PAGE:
Venezuela gets serious about oil production?

No, seriously. Baker Hughes’ rig counts show a serious surge in drilling activity in Venezuela in recent months. Check it out:

Baker Hughes' Venezuela combined oil and gas rig counts

Yes that’s right, Venezuela’s rig count is at its highest since before Hugo Chavez took office. (Big hat tip to Patrick Esteruelas at Moody’s, who flagged the rising rig counts in a note yesterday.)

And look at it in comparison to other countries in the region: Venezuela is back to being the biggest drilling market in Latin America, for the first time in a decade.

Baker Hughes' combined oil and gas rig counts for major Latin American countries. Follow the pale blue line for Venezuela.

To look at it another way, here are how countries divide up the oil, gas and “miscellaneous” rig market in Latin America.

Baker Hughes Latin America rig count proportions

Percentage of rigs in each major Latin American country, always adding to 100%

The minor countries, including Trinidad and Tobago, Bolivia and Ecuador (all of them significant fuel exporters, but not major drillers) are all grouped together. The most remarkable thing to note here is that when Venezuelan drilling declined, back in the days of $10 barrels of oil and general depression across Latin America, drilling was a two-player game. Venezuela and Argentina dominated Latin America. Since then, Colombia, Brazil and Mexico have all picked up the pace. There are a few lessons in this chart. One is that when governments want to promote drilling, holes will be drilled. Another is that whenever it wants to, Venezuela can once again become the dominant fossil fuel country in the region. It has the oil, perhaps the world’s last great terrestrial oilfields. It just needs the incentives.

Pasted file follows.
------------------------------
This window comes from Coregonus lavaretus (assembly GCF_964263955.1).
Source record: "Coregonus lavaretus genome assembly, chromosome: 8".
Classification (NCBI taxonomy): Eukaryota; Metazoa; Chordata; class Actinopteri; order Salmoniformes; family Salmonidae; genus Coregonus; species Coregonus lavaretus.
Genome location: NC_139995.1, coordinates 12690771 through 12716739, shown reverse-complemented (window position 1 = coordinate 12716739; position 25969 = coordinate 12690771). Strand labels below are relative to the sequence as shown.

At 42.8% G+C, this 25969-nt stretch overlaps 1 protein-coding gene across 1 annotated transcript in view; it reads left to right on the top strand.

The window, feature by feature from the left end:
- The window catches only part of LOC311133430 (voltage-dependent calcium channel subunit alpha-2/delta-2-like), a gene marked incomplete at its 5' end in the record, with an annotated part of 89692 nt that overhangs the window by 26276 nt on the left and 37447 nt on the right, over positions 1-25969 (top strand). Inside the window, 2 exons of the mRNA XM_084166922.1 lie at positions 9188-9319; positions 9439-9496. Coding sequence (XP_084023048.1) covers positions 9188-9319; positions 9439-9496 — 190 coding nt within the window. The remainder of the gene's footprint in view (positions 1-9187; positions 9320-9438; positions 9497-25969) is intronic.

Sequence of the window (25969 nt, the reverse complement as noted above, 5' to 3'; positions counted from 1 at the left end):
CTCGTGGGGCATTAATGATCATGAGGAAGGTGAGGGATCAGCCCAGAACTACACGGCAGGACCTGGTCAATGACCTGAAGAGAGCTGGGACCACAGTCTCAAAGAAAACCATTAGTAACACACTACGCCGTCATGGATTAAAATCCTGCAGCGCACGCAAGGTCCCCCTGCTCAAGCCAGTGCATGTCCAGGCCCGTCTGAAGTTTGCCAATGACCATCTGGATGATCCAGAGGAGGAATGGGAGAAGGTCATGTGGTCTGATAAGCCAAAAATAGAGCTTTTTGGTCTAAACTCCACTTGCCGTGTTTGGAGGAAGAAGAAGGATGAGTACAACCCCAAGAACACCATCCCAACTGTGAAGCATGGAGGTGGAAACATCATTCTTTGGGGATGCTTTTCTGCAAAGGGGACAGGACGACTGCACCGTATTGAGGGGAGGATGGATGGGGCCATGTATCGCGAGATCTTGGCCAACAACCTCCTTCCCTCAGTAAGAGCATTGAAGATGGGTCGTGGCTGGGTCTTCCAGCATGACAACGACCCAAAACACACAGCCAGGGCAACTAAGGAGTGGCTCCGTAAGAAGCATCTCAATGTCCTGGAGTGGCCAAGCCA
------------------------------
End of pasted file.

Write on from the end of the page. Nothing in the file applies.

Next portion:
And finally, it looks like Venezuela’s government may be taking oil production seriously. Check this out, hoisted from commenter Otto:

“Están excluidos los nuevos desarrollos y los proyectos que incrementen producción. El criterio es que las empresas que estén trayendo dinero para producir más no sean pechadas”, dijo a Reuters Rafael Ramírez, quien también preside la estatal PDVSA… Pero según explicó el ministro, la producción incremental que logren las empresas mixtas quedó exonerada del pago del impuesto, así como la extracción de los nuevos proyectos de la Faja del Orinoco, que tienen por delante decenas de miles de millones de dólares para los próximos años.

And here is what that seems to mean: Mr. President does what he wants, but we sat him down and explained that his wacky Thursday-night decree was ill-advised, so we gutted it. It won’t apply to any expanded oil production, including new developments in the Orinoco Belt. Now back to your drill rig. Get to work before we expropriate you. Scoot.

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4 thoughts on “Venezuela gets serious about oil production?

  1. Miguel Octavio